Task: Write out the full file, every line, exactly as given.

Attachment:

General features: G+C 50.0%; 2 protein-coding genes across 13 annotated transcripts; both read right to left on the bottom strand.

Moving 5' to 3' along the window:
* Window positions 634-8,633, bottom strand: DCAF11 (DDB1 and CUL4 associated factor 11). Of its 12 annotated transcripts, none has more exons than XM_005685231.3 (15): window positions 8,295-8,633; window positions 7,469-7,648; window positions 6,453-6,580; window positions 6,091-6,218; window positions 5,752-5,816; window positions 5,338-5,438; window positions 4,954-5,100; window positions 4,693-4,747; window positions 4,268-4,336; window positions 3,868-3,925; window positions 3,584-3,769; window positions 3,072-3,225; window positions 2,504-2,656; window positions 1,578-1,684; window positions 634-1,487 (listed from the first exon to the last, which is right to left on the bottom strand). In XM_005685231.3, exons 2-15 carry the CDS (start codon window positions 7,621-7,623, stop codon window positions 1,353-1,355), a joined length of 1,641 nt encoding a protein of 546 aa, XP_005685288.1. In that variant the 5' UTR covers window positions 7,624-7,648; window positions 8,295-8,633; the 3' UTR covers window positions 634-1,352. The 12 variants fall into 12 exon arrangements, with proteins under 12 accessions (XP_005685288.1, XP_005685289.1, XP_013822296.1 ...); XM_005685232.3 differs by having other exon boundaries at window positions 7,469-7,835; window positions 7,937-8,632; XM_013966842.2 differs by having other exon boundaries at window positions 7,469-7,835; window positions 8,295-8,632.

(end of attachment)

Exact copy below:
General features: G+C 50.0%; 2 protein-coding genes across 13 annotated transcripts; both read right to left on the bottom strand.

Moving 5' to 3' along the window:
* Window positions 634-8,633, bottom strand: DCAF11 (DDB1 and CUL4 associated factor 11). Of its 12 annotated transcripts, none has more exons than XM_005685231.3 (15): window positions 8,295-8,633; window positions 7,469-7,648; window positions 6,453-6,580; window positions 6,091-6,218; window positions 5,752-5,816; window positions 5,338-5,438; window positions 4,954-5,100; window positions 4,693-4,747; window positions 4,268-4,336; window positions 3,868-3,925; window positions 3,584-3,769; window positions 3,072-3,225; window positions 2,504-2,656; window positions 1,578-1,684; window positions 634-1,487 (listed from the first exon to the last, which is right to left on the bottom strand). In XM_005685231.3, exons 2-15 carry the CDS (start codon window positions 7,621-7,623, stop codon window positions 1,353-1,355), a joined length of 1,641 nt encoding a protein of 546 aa, XP_005685288.1. In that variant the 5' UTR covers window positions 7,624-7,648; window positions 8,295-8,633; the 3' UTR covers window positions 634-1,352. The 12 variants fall into 12 exon arrangements, with proteins under 12 accessions (XP_005685288.1, XP_005685289.1, XP_013822296.1 ...); XM_005685232.3 differs by having other exon boundaries at window positions 7,469-7,835; window positions 7,937-8,632; XM_013966842.2 differs by having other exon boundaries at window positions 7,469-7,835; window positions 8,295-8,632.